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BU astronomers plot to save the world from asteroids

Posted by Kevin Hartnett  October 18, 2013 08:55 AM

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You know it will happen eventually: An Armageddon-sized asteroid will zero in on Earth, threatening to wipe humanity from the planet. Thankfully, though, a team of astronomers at BU is already plotting countermeasures. In a well-illustrated article published yesterday in BU Today, astronomer Jeffrey Hughes runs through a couple asteroid-prevention strategies (none of which actually involve missiles or dynamite because, contra Bruce Willis, blowing up an asteroid would just turn it into birdshot, with all the pieces still hurtling toward Earth). A better approach, Hughes explains in two animated YouTube videos (below), would be to try to nudge a killer asteroid off its collision course, either by heating it with a laser or radio waves (which would cause jets of propulsive gas to release from the asteroid), or with a rocket that bumps (but doesn't break) the asteroid into a friendlier orbit.

Sounds great, right? But then Hughes drops the other shoe. "The downside to all of these," he narrates in one of the videos, "is how are they technically possible and how likely are they to succeed if you do it." So, we're not there quite yet. But the best news of all from the BU article is that dangerous asteroids are rare. Asteroids big enough to trigger an extinction event only come along once every ten million years or so; smaller, "city-killer" asteroids, threaten Earth about every 1,000 years, but even those are much more likely to land in the wilderness than the middle of Cambridge Common.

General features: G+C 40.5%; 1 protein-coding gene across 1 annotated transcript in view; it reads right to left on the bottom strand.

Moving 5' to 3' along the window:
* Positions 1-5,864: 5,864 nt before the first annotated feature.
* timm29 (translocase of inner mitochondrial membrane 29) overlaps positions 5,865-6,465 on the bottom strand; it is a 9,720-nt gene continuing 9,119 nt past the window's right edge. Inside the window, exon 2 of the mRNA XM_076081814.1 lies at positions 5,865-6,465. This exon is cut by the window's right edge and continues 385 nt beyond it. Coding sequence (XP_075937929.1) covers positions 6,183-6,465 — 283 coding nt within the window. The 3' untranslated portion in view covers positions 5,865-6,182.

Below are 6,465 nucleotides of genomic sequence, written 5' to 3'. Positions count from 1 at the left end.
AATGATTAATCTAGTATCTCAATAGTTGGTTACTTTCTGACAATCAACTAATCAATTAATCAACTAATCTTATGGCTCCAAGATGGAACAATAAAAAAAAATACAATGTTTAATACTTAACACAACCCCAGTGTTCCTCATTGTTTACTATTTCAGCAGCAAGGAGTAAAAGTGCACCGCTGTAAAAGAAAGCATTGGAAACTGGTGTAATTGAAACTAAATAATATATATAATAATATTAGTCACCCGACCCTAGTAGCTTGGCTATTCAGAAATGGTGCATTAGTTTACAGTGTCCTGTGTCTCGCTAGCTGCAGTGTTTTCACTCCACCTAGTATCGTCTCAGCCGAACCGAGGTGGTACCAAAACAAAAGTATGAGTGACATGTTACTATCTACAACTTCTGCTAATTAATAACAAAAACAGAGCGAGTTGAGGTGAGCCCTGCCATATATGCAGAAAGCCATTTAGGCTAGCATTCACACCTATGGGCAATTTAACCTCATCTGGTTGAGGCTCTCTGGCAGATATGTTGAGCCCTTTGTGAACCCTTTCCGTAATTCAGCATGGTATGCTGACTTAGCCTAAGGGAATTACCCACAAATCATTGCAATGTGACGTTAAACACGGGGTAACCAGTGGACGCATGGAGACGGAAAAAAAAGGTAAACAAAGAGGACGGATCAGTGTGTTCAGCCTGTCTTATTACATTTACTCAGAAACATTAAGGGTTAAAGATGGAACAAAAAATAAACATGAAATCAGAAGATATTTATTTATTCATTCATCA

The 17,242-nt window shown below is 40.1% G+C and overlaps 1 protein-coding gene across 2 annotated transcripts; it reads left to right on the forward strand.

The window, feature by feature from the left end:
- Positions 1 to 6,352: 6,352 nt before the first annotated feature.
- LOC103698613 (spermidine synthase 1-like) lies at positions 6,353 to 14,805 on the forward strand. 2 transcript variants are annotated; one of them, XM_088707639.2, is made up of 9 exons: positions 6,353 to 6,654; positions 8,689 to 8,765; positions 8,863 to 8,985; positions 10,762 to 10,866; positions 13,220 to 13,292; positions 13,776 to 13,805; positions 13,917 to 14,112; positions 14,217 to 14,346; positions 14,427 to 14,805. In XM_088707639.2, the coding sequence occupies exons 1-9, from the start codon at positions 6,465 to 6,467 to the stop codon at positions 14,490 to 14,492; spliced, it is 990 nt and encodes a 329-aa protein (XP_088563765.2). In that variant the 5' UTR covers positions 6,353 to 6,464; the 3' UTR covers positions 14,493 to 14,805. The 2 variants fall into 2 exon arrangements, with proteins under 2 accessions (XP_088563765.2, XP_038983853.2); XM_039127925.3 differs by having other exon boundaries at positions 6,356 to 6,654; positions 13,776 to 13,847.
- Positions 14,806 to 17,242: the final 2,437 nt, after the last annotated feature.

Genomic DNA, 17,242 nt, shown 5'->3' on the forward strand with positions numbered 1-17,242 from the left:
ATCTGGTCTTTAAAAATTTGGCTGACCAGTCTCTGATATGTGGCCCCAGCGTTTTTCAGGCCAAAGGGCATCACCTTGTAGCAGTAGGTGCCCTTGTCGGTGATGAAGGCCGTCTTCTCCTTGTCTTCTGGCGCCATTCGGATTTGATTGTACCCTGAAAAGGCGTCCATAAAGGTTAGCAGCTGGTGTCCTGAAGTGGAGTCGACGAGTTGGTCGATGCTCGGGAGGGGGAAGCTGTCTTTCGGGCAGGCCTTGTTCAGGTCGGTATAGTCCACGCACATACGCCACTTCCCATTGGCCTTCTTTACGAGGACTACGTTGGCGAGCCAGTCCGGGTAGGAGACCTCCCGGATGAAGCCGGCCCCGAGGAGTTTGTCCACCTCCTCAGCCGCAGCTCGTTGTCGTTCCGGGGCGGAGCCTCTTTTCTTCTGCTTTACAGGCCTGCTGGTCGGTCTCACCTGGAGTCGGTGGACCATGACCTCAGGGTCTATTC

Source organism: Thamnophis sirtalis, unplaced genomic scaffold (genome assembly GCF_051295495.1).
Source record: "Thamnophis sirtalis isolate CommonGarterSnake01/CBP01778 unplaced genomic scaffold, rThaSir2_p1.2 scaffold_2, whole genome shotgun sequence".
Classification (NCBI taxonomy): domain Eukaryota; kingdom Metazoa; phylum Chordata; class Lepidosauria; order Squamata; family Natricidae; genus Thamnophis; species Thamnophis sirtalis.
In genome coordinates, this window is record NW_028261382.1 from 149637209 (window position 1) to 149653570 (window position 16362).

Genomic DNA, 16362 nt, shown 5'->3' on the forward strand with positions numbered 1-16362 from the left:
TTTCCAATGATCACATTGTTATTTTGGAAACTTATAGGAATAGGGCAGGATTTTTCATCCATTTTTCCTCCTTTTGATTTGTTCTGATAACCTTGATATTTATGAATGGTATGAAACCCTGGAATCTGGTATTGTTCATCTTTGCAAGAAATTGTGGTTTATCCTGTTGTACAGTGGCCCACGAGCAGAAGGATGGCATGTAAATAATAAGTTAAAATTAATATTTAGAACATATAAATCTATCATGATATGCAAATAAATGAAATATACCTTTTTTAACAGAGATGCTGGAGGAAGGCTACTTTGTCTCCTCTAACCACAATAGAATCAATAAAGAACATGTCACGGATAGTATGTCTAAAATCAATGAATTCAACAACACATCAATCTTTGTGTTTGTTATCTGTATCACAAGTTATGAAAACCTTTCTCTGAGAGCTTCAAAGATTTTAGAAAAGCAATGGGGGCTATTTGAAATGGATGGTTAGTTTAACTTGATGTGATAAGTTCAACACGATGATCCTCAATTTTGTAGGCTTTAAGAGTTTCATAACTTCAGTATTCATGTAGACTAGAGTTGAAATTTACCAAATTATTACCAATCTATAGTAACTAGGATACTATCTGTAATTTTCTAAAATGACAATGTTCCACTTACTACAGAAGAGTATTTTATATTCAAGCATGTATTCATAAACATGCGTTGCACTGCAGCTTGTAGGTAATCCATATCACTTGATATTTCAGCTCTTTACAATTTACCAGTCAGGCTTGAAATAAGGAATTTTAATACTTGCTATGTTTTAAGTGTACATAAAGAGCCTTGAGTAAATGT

Using lasers or radio waves to save the world from asteroids

Using rockets to save the world from asteroids

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About brainiac Brainiac is the daily blog of the Globe's Sunday Ideas section, covering news and delights from the worlds of art, science, literature, history, design, and more. You can follow us on Twitter @GlobeIdeas.
Brainiac blogger Kevin Hartnett is a writer in Columbia, South Carolina. He can be reached here.

Leon Neyfakh is the staff writer for Ideas. Amanda Katz is the deputy Ideas editor. Stephen Heuser is the Ideas editor.

Guest blogger Simon Waxman is Managing Editor of Boston Review and has written for WBUR, Alternet, McSweeney's, Jacobin, and others.

Guest blogger Elizabeth Manus is a writer living in New York City. She has been a book review editor at the Boston Phoenix, and a columnist for The New York Observer and Metro.

Guest blogger Sarah Laskow is a freelance writer and editor in New York City. She edits Smithsonian's SmartNews blog and has contributed to Salon, Good, The American Prospect, Bloomberg News, and other publications.

Guest blogger Joshua Glenn is a Boston-based writer, publisher, and freelance semiotician. He was the original Brainiac blogger, and is currently editor of the blog HiLobrow, publisher of a series of Radium Age science fiction novels, and co-author/co-editor of several books, including the story collection "Significant Objects" and the kids' field guide to life "Unbored."

Guest blogger Ruth Graham is a freelance journalist in New Hampshire, and a frequent Ideas contributor. She is a former features editor for the New York Sun, and has written for publications including Slate and the Wall Street Journal.

Joshua Rothman is a graduate student and Teaching Fellow in the Harvard English department, and an Instructor in Public Policy at the Harvard Kennedy School of Government. He teaches novels and political writing.


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